By Ken Trainor
By late morning, the cement and gravel dike at Chicago and Thatcher was holding back several inches of water. Chicago Avenue was under water extending west toward Maywood. A couple of Public Works employees came by to check the depth, then moved on. Newly re-elected District 90 school board member Patrick Meyer, who lives just east of Thatcher, came by with his son to check the situation.
"We've learned a lot since 2007," he said, noting the quickness with which the dike went up.
Behind Trailside Museum (which was, of course, closed), the parking lot area had been transformed into a great bayou, and to the south, the Des Plaines River flood plain was filling in with overflow, operating just as the helpful informational signage along the path indicated it would.
A block south of Chicago Avenue, where Oak Street turns into Edgewood Place, a homeowner was making preparations just in case. The water in the flood plain was still low, he said, and the rain was slackening. His house was high enough above the flood plain, so he was cautiously optimistic, but very cautiously. The river wasn't predicted to crest, he said, until Friday.
Down at Lake Street, two police officers in greenish yellow rain slicks were going door to door handing out information notices calling for voluntary flood evacuation. "As of 8:30 a.m.," the notice read, "the river level was already at 16.34 feet, and a major flood is considered to have occurred at 18.5 feet." Sandbagging was underway behind River Oaks Avenue and would continue throughout the day. The sheet also contained "Flood Safety Tips."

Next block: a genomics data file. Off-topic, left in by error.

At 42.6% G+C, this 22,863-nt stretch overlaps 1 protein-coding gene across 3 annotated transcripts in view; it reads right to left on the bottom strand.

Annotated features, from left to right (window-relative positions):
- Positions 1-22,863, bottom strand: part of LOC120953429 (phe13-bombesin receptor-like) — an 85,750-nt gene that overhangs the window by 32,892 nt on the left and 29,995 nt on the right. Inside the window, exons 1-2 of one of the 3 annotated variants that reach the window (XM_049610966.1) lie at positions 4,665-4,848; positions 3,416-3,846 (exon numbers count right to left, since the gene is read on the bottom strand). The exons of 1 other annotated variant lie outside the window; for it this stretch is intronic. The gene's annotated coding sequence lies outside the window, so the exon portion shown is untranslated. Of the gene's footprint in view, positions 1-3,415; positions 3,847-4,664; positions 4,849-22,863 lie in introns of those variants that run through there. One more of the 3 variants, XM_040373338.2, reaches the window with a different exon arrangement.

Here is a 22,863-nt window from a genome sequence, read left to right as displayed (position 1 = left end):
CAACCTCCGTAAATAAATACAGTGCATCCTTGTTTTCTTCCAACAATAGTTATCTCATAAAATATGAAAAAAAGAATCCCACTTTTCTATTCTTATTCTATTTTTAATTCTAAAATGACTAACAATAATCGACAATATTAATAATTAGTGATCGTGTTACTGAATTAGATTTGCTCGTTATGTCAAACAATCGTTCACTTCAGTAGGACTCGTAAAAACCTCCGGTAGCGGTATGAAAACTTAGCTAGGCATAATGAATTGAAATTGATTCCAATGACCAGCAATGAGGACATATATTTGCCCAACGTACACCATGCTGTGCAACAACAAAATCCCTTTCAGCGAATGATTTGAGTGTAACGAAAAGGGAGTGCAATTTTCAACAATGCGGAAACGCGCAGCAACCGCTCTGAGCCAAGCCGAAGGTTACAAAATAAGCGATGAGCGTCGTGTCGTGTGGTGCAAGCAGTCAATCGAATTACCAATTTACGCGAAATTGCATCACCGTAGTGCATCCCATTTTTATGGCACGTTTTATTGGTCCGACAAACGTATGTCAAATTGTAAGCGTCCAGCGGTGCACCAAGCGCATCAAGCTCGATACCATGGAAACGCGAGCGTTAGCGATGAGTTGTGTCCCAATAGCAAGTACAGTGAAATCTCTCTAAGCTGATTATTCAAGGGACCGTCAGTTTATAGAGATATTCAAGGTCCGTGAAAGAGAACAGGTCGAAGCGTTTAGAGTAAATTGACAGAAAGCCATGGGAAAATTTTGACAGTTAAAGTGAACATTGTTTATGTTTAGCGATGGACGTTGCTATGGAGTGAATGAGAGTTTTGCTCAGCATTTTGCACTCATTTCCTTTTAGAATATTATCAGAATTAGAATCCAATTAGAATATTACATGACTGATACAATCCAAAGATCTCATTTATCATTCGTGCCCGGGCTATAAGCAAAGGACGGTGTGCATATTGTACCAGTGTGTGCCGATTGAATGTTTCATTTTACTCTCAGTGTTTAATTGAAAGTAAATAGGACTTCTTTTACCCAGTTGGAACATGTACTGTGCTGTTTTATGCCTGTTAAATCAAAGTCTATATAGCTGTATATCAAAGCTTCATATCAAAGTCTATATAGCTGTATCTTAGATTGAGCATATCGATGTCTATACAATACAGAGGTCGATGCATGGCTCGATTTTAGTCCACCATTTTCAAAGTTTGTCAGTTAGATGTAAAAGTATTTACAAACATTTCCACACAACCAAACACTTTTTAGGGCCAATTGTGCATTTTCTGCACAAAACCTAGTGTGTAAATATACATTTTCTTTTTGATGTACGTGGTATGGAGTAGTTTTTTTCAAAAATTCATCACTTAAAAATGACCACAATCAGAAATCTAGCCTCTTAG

Lake Street was submerged almost to the entrance of Auvergne Place, the Frank Lloyd Wright subdivision.
Numerous residents were walking down Lake to inspect the situation, including River Forest Trustee Susan Conti.
But they weren't the only residents affected. On the east side of Thatcher, just north of Lake, a long blue hose extended from the house down the driveway, apparently connected to a pump in either the backyard or the basement. Water was flowing from it steadily.
This article has been updated to correct that Patrick Meyer is a member of the District 90 school board.
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